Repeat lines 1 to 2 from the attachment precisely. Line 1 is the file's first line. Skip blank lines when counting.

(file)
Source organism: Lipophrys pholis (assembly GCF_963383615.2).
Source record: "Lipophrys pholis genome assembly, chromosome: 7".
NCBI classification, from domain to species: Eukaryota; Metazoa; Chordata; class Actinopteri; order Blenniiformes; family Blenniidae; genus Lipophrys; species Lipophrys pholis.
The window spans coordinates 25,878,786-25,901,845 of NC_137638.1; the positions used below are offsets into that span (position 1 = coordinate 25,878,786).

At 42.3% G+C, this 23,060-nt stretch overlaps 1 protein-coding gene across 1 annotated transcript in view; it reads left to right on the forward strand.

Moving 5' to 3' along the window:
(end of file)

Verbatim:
Source organism: Lipophrys pholis (assembly GCF_963383615.2).
Source record: "Lipophrys pholis genome assembly, chromosome: 7".